The Spirit Calls, Gathers, Enlightens and Sanctifies God’s People
Getting Switches Turned on for Enlightenment by the Spirit
According to Martin Luther, the Spirit’s job is to call, gather, enlighten and sanctify God’s people. He explained that the Spirit enlightens with his gifts. Many church leaders fall into the trap of assuming this work is primarily their job to accomplish with their own gifts and abilities, and then too often become disappointed when the results aren’t what they expected.
Paul expanded the enlightenment concept further by asking that “the Father give you the Spirit of wisdom and revelation, so that you may know him better and that the eyes of your heart may be enlightened” (Ephesians 1: 18). The Spirit of wisdom enlightens hearts as well as heads.
To illuminate is another word for the enlightenment process. It offers the image of a light bulb turning on. Houses typically have a 200-amp service box that brings electricity in from the outside. The box then routes the energy across 20 to 40 circuits to the various rooms and appliances throughout the house. To enlighten a single light bulb, the main breaker and the appropriate circuit breaker have to be on. Some individual light switches have a dimmer, which can be set for low lighting or turned all the way up for full brightness.
By analogy, the electricity is, of course, the Holy Spirit, who delivers power to the “eyes of the heart.” In ministry, what flows through the wire is Christ-centered biblical truths. Just learning the words brings low-level, dim lighting. But when Luther focused on people being enlightened with gifts of the Holy Spirit, he had in mind more than reciting biblical truths. The Spirit wants to brighten hearts and excite passions.
How does that happen through the ministries of a church? What actions can we humans take that make it easier for the Spirit to touch hearts and turn bulbs on bright? Can we identify things we do that get in the way of the flow of Spiritual energy, that keep the switch turned low?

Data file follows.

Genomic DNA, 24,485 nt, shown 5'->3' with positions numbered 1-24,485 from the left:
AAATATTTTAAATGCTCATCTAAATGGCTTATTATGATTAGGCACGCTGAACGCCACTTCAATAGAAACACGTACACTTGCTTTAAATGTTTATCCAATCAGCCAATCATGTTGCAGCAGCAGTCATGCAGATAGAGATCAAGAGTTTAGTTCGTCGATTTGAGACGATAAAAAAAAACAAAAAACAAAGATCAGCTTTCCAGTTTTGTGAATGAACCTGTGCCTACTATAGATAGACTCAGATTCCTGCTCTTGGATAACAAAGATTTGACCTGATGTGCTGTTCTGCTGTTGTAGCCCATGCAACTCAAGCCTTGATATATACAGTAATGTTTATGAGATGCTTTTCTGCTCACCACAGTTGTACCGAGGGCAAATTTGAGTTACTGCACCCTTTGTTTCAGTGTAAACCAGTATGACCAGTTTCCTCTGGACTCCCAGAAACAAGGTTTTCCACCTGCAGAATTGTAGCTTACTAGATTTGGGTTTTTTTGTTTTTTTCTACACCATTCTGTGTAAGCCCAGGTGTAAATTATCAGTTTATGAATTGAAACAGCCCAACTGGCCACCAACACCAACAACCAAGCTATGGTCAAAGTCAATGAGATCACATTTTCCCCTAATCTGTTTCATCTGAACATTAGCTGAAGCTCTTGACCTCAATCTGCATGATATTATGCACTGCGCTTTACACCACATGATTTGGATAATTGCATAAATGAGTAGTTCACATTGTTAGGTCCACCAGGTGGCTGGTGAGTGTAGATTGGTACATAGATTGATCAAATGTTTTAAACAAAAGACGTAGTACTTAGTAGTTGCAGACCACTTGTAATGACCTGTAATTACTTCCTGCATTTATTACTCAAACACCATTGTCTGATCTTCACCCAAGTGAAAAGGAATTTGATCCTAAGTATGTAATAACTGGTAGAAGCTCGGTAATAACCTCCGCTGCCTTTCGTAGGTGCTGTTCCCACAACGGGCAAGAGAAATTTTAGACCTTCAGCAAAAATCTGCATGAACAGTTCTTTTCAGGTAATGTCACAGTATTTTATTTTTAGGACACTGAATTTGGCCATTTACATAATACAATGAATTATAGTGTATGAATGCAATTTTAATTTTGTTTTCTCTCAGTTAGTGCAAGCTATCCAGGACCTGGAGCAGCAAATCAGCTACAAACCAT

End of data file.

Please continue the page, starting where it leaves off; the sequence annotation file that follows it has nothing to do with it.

Getting Past the Age of Enlightenment
Enlightenment is a heavy word in our Western culture. The Age of Enlightenment was a movement in the 18th century in reaction to “unreasonable” church dogma. Reason based on evidence was to prevail in making life decisions. Thomas Jefferson was a leading exponent who enshrined the Enlightenment values of “life, liberty and the pursuit of happiness” in the American Declaration of Independence. Famously, he edited the Bible to leave out references to irrational miracles and the supernatural.
Ever since that Age, Christian churches have been struggling with issues of faith and reason. American Protestantism is divided between those churches where reason prevails and supernatural miracles are explained away, on the one hand, and, on the other, churches that maintain a biblical worldview. My own observation is that those who have gone “scientific” are swiftest in decline among church bodies.
Until recent generations, resistance to Enlightenment was associated with ignorance. But now, about half of high school graduates go on to college, half graduate, and half of those go on to earn advanced degrees. The scientific approach to life is well understood and appreciated. Yet there is a widespread and growing hunger for more, for the supernatural God and his supernatural ways. This means an increasing openness to the extra-ordinary Holy Spirit and his extra-ordinary ways of enlightenment.
Moving Beyond the Medieval Model